Kumar P.,Banaras Hindu University | Gupta R.K.,Banaras Hindu University | Pandey D.S.,Banaras Hindu University
Chemical Society Reviews | Year: 2014

Half-sandwich arene ruthenium complexes exhibit versatile chemistry, serve as excellent precursors and find potential applications in many organic transformations. This review mainly focuses on the chemistry of piano-stool ruthenium complexes with special emphasis on the achiral or chiral-at-ruthenium center. Also, it deals with the synthesis, nomenclature and stereochemistry of arene ruthenium complexes along with mechanistic insights into the epimerization reactions and their applications in catalytic organic transformations with some selected examples. © The Royal Society of Chemistry.

The introductory aspect of this review starts with a prologue on bioimaging in general and optical imaging in particular, and finally focuses on the most recently explored red and near infrared (NIR) emitting persistent luminescence nanoparticles (PLNPs) for bioimaging applications. Accordingly, a pre-requisite towards a better understanding of the subject makes it vital to talk about persistent luminescence, and the developments in red and NIR emitting persistent phosphors. In this context, different synthesis techniques to design nanoparticles and chemically modified (surface modification) nanostructures have also been summarized. Finally, the use of these nanostructures as bioimaging and targeting probes, both for in vitro and in vivo studies, in diverse frameworks, has been reviewed in detail. The significant findings suggest that, Mn2+ and/or Cr3+ doped nanostructures, particularly gallogermanates, are able to give an intense red-near infrared persistent emission with a longer afterglow time for more than 2 weeks and are suitable for bio-imaging applications. The review also talks about the remaining challenges, new dimensions and future course of research in this field. © The Royal Society of Chemistry 2014.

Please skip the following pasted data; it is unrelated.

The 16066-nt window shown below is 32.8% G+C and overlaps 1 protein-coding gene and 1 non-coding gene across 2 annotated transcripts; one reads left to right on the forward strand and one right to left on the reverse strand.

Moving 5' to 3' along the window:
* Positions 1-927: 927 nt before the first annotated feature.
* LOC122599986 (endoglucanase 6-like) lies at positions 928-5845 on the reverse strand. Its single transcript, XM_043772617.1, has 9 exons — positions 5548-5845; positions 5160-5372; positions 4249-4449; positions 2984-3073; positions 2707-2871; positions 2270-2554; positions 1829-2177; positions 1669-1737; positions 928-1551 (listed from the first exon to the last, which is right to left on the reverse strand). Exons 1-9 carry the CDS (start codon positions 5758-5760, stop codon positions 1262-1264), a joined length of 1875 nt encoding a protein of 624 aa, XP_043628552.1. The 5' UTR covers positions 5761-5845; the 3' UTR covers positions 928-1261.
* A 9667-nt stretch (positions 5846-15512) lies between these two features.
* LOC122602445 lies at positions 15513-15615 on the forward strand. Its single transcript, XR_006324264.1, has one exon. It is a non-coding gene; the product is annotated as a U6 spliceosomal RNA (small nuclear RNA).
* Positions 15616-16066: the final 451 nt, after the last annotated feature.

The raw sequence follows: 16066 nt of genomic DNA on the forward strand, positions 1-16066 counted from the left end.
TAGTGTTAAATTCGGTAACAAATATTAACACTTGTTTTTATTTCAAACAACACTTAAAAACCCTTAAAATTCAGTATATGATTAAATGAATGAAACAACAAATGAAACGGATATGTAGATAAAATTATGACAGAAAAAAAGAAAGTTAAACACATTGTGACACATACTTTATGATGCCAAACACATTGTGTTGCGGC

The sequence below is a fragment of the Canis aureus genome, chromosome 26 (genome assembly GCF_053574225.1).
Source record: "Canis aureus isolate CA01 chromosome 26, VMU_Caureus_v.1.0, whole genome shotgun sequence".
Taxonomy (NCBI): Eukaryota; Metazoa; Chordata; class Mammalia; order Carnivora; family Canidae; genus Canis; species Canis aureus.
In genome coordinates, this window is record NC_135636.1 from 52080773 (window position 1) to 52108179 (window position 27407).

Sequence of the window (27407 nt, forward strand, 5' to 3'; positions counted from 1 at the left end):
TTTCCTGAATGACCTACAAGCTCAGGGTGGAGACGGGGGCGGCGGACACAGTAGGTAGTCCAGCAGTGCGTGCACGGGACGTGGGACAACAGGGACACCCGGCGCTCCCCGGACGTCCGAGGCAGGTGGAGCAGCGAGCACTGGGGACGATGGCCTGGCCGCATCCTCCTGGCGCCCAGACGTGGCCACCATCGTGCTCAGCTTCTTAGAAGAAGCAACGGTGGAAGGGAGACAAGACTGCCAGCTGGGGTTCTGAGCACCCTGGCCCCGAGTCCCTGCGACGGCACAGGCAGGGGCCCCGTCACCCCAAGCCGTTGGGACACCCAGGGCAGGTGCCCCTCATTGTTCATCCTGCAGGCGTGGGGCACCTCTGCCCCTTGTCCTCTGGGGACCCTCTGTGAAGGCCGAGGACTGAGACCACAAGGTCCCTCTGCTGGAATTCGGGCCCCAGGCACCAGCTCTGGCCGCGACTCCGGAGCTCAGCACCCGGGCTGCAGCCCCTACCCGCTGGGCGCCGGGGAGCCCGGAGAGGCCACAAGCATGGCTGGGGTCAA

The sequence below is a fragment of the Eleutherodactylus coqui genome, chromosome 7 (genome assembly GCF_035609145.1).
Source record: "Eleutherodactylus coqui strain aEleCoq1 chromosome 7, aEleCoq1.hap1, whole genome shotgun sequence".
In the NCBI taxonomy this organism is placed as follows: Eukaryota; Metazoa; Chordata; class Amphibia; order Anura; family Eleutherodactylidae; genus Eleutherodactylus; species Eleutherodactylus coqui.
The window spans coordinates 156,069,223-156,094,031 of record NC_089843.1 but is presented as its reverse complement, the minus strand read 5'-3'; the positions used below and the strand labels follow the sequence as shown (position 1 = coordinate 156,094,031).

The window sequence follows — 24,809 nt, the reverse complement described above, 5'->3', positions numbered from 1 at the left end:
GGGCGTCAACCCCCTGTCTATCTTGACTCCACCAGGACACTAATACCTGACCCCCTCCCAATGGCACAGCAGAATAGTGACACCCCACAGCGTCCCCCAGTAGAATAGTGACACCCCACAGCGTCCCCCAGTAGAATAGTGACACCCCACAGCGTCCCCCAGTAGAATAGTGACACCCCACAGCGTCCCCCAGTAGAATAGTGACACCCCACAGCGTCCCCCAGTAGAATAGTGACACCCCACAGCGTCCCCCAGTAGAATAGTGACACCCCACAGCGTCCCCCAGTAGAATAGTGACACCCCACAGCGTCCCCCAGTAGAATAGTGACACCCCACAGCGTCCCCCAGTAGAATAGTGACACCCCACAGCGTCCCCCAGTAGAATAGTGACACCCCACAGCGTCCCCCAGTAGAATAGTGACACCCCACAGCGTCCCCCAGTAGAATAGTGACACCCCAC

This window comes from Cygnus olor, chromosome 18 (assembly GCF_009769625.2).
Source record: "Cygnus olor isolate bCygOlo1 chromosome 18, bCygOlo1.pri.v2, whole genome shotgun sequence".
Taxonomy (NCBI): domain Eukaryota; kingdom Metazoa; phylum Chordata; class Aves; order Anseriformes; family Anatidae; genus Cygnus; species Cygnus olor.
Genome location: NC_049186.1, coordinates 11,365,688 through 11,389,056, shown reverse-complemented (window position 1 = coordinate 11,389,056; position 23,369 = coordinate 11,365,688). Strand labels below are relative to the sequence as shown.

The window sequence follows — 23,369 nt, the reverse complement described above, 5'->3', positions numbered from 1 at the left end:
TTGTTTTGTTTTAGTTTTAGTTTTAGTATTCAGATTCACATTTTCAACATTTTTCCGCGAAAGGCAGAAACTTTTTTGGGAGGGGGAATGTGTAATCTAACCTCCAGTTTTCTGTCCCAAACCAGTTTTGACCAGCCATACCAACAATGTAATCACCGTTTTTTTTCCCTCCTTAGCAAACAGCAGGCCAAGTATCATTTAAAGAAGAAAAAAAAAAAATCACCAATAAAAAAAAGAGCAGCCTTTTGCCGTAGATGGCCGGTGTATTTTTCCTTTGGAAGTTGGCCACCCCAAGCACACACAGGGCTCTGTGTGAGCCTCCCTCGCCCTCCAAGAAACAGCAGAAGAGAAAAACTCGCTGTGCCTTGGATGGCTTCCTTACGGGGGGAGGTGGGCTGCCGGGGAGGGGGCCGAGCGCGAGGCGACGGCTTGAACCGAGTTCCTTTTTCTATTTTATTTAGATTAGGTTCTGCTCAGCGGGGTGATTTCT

Lakhotia S.C.,Banaras Hindu University
Wiley Interdisciplinary Reviews: RNA | Year: 2012

Following the initial discovery of the heat shock RNA omega (hsrω) gene of Drosophila melanogaster to be non-coding (nc) and also inducible by cell stress, other stress-inducible long non-coding RNAs (lncRNA) have been described in diverse organisms. In view of the rapid sequence divergence of lncRNAs, present knowledge of stress trasncriptome is limited and fragmented. Several known stress-related lncRNAs, associated with specific nuclear speckled domains or nucleolus, provide structural base for sequestering diverse RNA-processing/regulatory proteins. Others have roles in transcriptional or translational inhibition during stress or in signaling pathways; functions of several other lncRNAs are not yet known. Most stress-related lncRNAs act primarily by modulating activity of the proteins to which they bind or by sequestering specific sets of proteins away from the active pool. A common emerging theme is that a given lncRNA targets one or more protein/s with key role/s in the cascade of events triggered by the stress and therefore has a widespread integrative effect. Since proteins associate with RNA through short sequence motifs, the overall base sequence of functionally similar ncRNAs is often not conserved except for specific motifs. The rapid evolvability of ncRNA sequences provides elegant modules for adaptability to changing environment as binding of one or the other protein to ncRNA can alter its structure and functions in distinct ways. Thus the stress-related lncRNAs act as hubs in the cellular networks to coordinate activities of the members within and between different networks to maintain cellular homeostasis for survival or to trigger cell death. © 2012 John Wiley & Sons, Ltd.

Ram J.,Banaras Hindu University
Physics Reports | Year: 2014